Pop culture obsessives writing for the pop culture obsessed.
Pop culture obsessives writing for the pop culture obsessed.

Glee: “Opening Night”

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I can’t help but admire the lengths to which “Opening Night” goes to make Rachel’s big day seem special, even though the event itself is no big deal. There’s an opening dream sequence that pulls from the dankest corners of Rachel’s brain—Karofsky?!—to visualize the premise that she’s paralyzed by fear of failure. Not just the main cast but out-of-towners too are pulled into Rachel’s orbit, here simply to reflect light back at her. Mr. Schue has a baby, and still he’s only on screen insofar as he’s interesting to Rachel. Even Finn gets spliced into Rachel’s performance whether he wants to or not, an object of dedication. It’s the benevolent version of that Bill Mumy Twilight Zone; toward the end Rachel very nearly wishes Sue into the cornfield. Sue gets something that quacks like a B-story, but it’s just as dreamy and slow as Rachel’s big night, which only heightens the inescapable feeling that something is up. So does the Glee encore of “I’m The Greatest Star.” Long takes lead Rachel to the stage to the din of the orchestra. The tension keeps mounting. Well, the goal-posts keep shifting. First it’s about Rachel even being able to go on, then about her nailing the second act, which comes with a great bit of worried scoring, then about her keeping it together during the final song, which always reminds her of Finn, and then about how the New York Times review will turn out. Eventually I fell for it, fantasizing about the version of Glee where Rachel spends a season rehearsing for her first Broadway show and gets spit out after a single performance, but the outcome is as predetermined as her getting the part in the first place. Rachel Berry is a star.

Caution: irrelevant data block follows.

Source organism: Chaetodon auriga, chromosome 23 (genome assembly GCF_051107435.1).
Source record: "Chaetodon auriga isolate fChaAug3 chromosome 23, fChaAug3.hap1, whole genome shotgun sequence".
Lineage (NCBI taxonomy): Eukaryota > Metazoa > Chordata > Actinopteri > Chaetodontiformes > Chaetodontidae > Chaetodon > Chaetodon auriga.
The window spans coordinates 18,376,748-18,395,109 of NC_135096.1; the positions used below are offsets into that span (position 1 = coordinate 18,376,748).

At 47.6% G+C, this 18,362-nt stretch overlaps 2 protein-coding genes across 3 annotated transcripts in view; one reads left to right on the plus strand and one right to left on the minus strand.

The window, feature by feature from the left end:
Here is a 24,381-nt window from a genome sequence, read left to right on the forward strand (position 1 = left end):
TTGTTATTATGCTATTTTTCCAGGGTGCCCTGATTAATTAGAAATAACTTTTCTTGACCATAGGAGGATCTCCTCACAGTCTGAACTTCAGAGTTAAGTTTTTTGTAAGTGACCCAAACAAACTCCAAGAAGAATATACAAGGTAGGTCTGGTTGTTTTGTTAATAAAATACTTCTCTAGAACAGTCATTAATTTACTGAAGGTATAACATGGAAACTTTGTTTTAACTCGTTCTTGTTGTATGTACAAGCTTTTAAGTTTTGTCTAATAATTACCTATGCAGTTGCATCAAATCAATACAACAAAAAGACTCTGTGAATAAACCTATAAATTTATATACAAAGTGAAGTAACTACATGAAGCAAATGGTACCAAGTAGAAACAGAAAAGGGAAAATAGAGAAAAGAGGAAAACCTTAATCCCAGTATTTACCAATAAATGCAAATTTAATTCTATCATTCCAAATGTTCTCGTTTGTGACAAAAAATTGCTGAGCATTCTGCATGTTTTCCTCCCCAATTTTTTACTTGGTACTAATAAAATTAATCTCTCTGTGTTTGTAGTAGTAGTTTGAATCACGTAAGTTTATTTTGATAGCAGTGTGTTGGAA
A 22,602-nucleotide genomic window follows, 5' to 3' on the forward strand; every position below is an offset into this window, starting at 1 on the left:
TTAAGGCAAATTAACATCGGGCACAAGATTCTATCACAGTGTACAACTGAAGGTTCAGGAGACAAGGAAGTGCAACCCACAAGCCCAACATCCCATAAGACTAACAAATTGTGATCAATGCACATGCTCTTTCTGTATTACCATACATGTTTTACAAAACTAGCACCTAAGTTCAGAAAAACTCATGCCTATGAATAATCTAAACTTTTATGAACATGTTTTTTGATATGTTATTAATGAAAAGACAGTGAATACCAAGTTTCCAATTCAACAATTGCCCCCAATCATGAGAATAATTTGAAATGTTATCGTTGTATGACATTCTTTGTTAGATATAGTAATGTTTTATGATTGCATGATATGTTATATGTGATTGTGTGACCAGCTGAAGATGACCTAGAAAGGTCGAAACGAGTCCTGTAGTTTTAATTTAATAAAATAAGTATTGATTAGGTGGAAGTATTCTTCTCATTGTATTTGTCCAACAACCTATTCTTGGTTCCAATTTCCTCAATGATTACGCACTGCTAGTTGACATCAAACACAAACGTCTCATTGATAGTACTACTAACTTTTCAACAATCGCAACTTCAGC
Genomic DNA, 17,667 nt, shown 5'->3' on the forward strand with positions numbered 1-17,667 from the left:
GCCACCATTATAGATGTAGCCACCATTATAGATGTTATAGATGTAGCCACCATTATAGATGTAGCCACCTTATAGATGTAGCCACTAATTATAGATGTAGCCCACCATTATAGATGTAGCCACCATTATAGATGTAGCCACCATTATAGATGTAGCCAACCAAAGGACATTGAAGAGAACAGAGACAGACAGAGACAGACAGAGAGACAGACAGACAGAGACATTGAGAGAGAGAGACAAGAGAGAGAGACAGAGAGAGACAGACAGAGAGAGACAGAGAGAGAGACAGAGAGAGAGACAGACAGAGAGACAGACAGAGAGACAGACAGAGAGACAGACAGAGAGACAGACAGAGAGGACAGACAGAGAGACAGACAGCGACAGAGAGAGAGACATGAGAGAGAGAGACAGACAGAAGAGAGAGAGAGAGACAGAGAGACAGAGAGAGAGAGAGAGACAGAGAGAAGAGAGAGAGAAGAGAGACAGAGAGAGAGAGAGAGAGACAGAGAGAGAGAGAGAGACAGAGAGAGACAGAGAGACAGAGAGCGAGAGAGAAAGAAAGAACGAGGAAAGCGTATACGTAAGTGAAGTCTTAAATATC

Really what “Opening Night” is about is conquering fear. That’s pretty much the entirety of the expansive, undulating lake that is Rachel’s story. There’s her nightmare, then her no-good, very bad day, and finally there is Sue Sylvester. The episode keeps falling back on anonymous comments online, which it turns out isn’t actually a very relatable problem, so conflating that with a bully like Sue is a smart move. Yes, the negative voices in Rachel’s ear eventually achieve corporeal form and even sentience, the better for Rachel to vanquish them. And thanks to Sue’s presence, “Opening Night” is pivotal beyond being Rachel’s opening night. If any shred of continuity remains, this represents another door closing on Lima. Rachel finally stands up to Sue, smiles, and moves on. And she does it, by the looks of things anyway, not just for herself but for all of them.

After years of a sort of masochism whereby our heroes identify with their bullies, who are just pushing them to be their best after all, “Opening Night” discovers dignity. Not enough to laugh off Santana’s pep talk, maybe. Even though her speech is half about how much she hates Rachel, that’s still the thingamabob that does the job and gets Rachel out of bed. But later Rachel pushes back against Sue and everything the character stands for. She’s not a hardass who believes in her. She’s a pathetic misanthrope who can’t experience love. She’s a figure of pity, not fear, and Rachel overcomes her not by fighting back but by calmly evicting her from her apartment and her life.